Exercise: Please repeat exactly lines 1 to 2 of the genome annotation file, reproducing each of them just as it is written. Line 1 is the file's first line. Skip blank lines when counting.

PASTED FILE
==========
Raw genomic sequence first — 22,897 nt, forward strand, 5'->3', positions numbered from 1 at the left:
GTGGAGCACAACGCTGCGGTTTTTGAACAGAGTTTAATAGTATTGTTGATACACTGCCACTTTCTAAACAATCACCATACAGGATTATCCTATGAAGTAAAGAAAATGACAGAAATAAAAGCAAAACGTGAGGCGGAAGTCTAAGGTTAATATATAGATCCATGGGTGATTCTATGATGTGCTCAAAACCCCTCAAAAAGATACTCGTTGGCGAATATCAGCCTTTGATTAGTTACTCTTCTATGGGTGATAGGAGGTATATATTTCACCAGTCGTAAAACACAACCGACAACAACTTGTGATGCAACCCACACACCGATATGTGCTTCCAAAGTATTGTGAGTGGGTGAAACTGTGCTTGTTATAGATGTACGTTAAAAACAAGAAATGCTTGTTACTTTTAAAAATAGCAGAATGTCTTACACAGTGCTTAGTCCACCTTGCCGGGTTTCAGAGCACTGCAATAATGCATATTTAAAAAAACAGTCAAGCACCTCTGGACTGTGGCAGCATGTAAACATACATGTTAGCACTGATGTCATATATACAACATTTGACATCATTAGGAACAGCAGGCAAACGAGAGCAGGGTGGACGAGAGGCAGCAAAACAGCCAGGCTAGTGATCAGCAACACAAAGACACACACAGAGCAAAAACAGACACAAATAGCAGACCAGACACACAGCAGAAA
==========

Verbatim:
Raw genomic sequence first — 22,897 nt, forward strand, 5'->3', positions numbered from 1 at the left:
GTGGAGCACAACGCTGCGGTTTTTGAACAGAGTTTAATAGTATTGTTGATACACTGCCACTTTCTAAACAATCACCATACAGGATTATCCTATGAAGTAAAGAAAATGACAGAAATAAAAGCAAAACGTGAGGCGGAAGTCTAAGGTTAATATATAGATCCATGGGTGATTCTATGATGTGCTCAAAACCCCTCAAAAAGATACTCGTTGGCGAATATCAGCCTTTGATTAGTTACTCTTCTATGGGTGATAGGAGGTATATATTTCACCAGTCGTAAAACACAACCGACAACAACTTGTGATGCAACCCACACACCGATATGTGCTTCCAAAGTATTGTGAGTGGGTGAAACTGTGCTTGTTATAGATGTACGTTAAAAACAAGAAATGCTTGTTACTTTTAAAAATAGCAGAATGTCTTACACAGTGCTTAGTCCACCTTGCCGGGTTTCAGAGCACTGCAATAATGCATATTTAAAAAAACAGTCAAGCACCTCTGGACTGTGGCAGCATGTAAACATACATGTTAGCACTGATGTCATATATACAACATTTGACATCATTAGGAACAGCAGGCAAACGAGAGCAGGGTGGACGAGAGGCAGCAAAACAGCCAGGCTAGTGATCAGCAACACAAAGACACACACAGAGCAAAAACAGACACAAATAGCAGACCAGACACACAGCAGAAA